Product Placement


Key Facts & Quotes:

According to the Nielsen Company, product placements on broadcast television increased 39 percent during the first quarter of 2008. All told, there were 117,976 brand occurrences on cable and broadcast networks in the first three months of the year. The show with the most product placements was NBC’s “The Biggest Loser,” followed by “American Idol” on Fox, “The Apprentice” on NBC, “Deal or No Deal” on NBC, and “Extreme Makeover Home Edition” on ABC. On cable television, the leaders were “American Chopper,” “Project Runway,” “L.A. Ink,” “Real World Road Rules Challenge,” and “Making The Band 4.”   (May 2008 as report by CMD’s The Weekly Spin)

In 2006 the product placement industry in film was worth $3.6 billion and should reach $9 billion by the end of the decade. (Prof Matt Soar quoted here)

“Seamless brand integration” means that books, cartoons, video games and even television shows are now the hottest vehicles for advertisers to get their products in front of a target audience. (from Washington Post news story)

“It’s deceptive advertising, it’s dishonest advertising, it sneaks by our critical faculties and plants its messages in our brains when we are paying less attention.” (Gary Ruskin, Commercial Alert, quoted in CBS News Story about TV stealth product placement)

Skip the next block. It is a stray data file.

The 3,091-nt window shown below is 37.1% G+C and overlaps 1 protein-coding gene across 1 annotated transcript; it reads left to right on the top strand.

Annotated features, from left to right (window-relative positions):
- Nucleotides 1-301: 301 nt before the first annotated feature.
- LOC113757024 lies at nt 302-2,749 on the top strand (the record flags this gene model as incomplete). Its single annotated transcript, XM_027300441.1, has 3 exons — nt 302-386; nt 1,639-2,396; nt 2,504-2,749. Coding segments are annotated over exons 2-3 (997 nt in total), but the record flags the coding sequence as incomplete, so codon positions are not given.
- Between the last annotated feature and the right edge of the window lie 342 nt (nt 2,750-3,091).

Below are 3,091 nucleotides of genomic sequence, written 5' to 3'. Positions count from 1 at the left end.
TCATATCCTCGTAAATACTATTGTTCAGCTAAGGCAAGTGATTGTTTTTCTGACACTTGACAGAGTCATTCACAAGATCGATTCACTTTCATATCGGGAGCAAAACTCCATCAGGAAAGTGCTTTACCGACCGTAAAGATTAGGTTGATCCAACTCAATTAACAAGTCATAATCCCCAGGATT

“We’re not trying to make a two-hour commercial, but rather cast our products in an entertaining environment,” said Dave Rooney, director of Chrysler brand marketing. (Commenting on inclusion of 300C auto in new Harrison Ford pic

One of the areas of advertising that has exploded in growth is known as “product placement.”

What is product placement?
PRODUCT PLACEMENT is the process which integrates an advertiser’s product into movies and TV shows for clear, on-screen visibility. It is part of the rapidly expanding entertainment industry reaching millions of people daily through movies, television, and video.  (Source:  MMI Product Placement)

With the advent of new technologies, which allow home TV viewers, to zap (erase) commercials, advertisers have invented new ways of integrating their product into the plot of programs.

Product placement is a big business. Although it is rumored that product placement began in 1982 with Reese’s Pieces in E.T., the truth is that it had been a growing practice decades before. The film ET with all its product placements, almost 2 dozen different brands in all, helped bring awareness and discussion of the practice to the public. There are many companies whose sole responsibility it is to link products with TV and films.

This website is designed to create awareness on the part of educators and students to this increasingly important advertising vehicle.

Good starting point for teachers/students:
How Stuff Works: Product Placement
(background article, examples and links for further discovery and exploration)

Writer’s Guild Web Site      Searchable database of products in film

Student activity: track product placement

List of stadiums/arenas with corporate names

Another good resource is Commercial Alert’s website

New website tracks product placement in films

Product placement news